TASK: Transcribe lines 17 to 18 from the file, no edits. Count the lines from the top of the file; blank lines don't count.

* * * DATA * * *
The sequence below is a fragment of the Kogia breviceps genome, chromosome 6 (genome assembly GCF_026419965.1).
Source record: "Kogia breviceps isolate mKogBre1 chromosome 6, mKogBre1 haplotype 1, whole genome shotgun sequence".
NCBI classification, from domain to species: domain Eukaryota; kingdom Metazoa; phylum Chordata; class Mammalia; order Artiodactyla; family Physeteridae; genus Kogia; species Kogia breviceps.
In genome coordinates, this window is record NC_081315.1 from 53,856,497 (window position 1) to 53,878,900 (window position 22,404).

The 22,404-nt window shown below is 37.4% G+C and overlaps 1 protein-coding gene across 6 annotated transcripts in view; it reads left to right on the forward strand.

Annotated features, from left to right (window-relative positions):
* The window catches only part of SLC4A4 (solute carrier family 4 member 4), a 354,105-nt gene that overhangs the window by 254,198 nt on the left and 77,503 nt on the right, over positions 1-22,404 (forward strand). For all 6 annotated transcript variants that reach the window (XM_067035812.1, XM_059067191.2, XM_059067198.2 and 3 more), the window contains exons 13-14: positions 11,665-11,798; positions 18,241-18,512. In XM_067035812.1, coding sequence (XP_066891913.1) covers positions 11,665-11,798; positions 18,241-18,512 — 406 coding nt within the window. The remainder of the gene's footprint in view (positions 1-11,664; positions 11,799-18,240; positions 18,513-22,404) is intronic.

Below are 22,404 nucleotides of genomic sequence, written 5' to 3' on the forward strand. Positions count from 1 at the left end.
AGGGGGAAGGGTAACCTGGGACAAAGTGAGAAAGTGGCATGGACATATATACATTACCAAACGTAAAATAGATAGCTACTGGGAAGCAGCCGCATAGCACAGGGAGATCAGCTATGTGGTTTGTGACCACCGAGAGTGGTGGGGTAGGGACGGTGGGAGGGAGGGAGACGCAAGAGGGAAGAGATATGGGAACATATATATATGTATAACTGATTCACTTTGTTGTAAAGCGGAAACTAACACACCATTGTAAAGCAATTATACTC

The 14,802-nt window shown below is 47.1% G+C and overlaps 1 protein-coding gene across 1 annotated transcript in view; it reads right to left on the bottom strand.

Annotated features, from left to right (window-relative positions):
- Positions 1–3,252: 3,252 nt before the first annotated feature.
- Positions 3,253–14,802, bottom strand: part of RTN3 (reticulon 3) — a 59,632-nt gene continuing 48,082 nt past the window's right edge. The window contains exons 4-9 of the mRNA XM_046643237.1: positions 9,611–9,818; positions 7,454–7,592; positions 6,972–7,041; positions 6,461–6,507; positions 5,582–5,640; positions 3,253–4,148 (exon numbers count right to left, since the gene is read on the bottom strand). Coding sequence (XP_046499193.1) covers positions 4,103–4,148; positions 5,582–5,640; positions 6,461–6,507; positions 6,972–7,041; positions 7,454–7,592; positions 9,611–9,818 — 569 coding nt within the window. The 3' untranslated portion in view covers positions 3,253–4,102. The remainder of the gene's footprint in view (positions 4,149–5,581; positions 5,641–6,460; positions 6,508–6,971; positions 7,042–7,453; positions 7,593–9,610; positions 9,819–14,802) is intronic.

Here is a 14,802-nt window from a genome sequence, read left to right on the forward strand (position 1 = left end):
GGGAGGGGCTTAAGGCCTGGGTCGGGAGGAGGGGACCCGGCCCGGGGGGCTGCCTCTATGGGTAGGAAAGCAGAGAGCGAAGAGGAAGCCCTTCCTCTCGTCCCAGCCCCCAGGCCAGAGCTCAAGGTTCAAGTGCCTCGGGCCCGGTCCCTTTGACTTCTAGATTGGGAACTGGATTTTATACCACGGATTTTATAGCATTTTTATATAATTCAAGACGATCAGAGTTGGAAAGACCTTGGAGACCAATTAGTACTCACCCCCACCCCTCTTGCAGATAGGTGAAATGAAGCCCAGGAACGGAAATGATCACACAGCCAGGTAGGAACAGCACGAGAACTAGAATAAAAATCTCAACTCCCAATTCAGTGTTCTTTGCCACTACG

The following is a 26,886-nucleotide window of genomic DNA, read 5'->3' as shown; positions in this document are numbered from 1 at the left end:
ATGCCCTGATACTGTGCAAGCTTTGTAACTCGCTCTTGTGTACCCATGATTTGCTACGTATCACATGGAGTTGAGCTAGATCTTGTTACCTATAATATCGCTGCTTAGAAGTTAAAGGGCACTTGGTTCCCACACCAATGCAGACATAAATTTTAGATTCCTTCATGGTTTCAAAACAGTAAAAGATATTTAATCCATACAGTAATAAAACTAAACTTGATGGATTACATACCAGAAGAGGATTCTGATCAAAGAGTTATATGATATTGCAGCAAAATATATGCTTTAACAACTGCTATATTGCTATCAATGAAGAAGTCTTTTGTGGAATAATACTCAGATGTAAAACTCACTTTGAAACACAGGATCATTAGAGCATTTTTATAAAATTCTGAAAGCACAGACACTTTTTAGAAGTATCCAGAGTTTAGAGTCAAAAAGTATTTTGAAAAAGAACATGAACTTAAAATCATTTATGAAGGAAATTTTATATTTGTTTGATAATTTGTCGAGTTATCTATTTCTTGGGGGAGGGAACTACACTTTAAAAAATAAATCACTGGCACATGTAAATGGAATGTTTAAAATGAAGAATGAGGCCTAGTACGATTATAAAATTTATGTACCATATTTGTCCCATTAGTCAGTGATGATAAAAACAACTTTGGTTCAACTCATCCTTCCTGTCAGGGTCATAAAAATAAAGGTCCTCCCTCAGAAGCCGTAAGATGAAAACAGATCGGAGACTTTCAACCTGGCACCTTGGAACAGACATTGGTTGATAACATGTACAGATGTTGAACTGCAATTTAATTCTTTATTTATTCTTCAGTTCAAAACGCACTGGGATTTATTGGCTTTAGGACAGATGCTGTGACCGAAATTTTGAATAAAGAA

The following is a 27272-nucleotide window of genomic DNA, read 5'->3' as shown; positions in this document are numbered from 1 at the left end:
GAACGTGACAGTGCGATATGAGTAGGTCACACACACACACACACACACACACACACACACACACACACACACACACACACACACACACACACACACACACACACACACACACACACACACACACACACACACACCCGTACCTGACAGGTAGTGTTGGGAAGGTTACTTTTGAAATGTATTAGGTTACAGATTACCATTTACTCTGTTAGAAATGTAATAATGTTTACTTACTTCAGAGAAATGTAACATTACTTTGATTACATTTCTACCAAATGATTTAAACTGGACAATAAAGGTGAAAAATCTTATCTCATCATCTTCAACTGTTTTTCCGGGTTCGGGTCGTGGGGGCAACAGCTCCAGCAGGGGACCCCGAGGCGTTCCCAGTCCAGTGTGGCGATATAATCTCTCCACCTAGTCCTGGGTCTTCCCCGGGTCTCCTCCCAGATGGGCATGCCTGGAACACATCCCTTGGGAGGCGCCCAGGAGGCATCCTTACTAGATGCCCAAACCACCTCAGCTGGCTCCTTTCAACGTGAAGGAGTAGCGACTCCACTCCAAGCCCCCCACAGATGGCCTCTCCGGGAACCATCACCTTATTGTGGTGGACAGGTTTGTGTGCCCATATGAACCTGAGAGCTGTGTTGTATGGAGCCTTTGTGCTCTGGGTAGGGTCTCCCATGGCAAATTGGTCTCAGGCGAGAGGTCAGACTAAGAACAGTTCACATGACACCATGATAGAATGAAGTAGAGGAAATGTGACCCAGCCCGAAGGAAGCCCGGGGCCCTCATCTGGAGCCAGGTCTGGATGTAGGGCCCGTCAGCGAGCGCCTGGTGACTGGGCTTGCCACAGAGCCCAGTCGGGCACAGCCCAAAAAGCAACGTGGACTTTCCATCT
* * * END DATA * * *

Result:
ATGCCCTGATACTGTGCAAGCTTTGTAACTCGCTCTTGTGTACCCATGATTTGCTACGTATCACATGGAGTTGAGCTAGATCTTGTTACCTATAATATCGCTGCTTAGAAGTTAAAGGGCACTTGGTTCCCACACCAATGCAGACATAAATTTTAGATTCCTTCATGGTTTCAAAACAGTAAAAGATATTTAATCCATACAGTAATAAAACTAAACTTGATGGATTACATACCAGAAGAGGATTCTGATCAAAGAGTTATATGATATTGCAGCAAAATATATGCTTTAACAACTGCTATATTGCTATCAATGAAGAAGTCTTTTGTGGAATAATACTCAGATGTAAAACTCACTTTGAAACACAGGATCATTAGAGCATTTTTATAAAATTCTGAAAGCACAGACACTTTTTAGAAGTATCCAGAGTTTAGAGTCAAAAAGTATTTTGAAAAAGAACATGAACTTAAAATCATTTATGAAGGAAATTTTATATTTGTTTGATAATTTGTCGAGTTATCTATTTCTTGGGGGAGGGAACTACACTTTAAAAAATAAATCACTGGCACATGTAAATGGAATGTTTAAAATGAAGAATGAGGCCTAGTACGATTATAAAATTTATGTACCATATTTGTCCCATTAGTCAGTGATGATAAAAACAACTTTGGTTCAACTCATCCTTCCTGTCAGGGTCATAAAAATAAAGGTCCTCCCTCAGAAGCCGTAAGATGAAAACAGATCGGAGACTTTCAACCTGGCACCTTGGAACAGACATTGGTTGATAACATGTACAGATGTTGAACTGCAATTTAATTCTTTATTTATTCTTCAGTTCAAAACGCACTGGGATTTATTGGCTTTAGGACAGATGCTGTGACCGAAATTTTGAATAAAGAA

The following is a 27272-nucleotide window of genomic DNA, read 5'->3' as shown; positions in this document are numbered from 1 at the left end: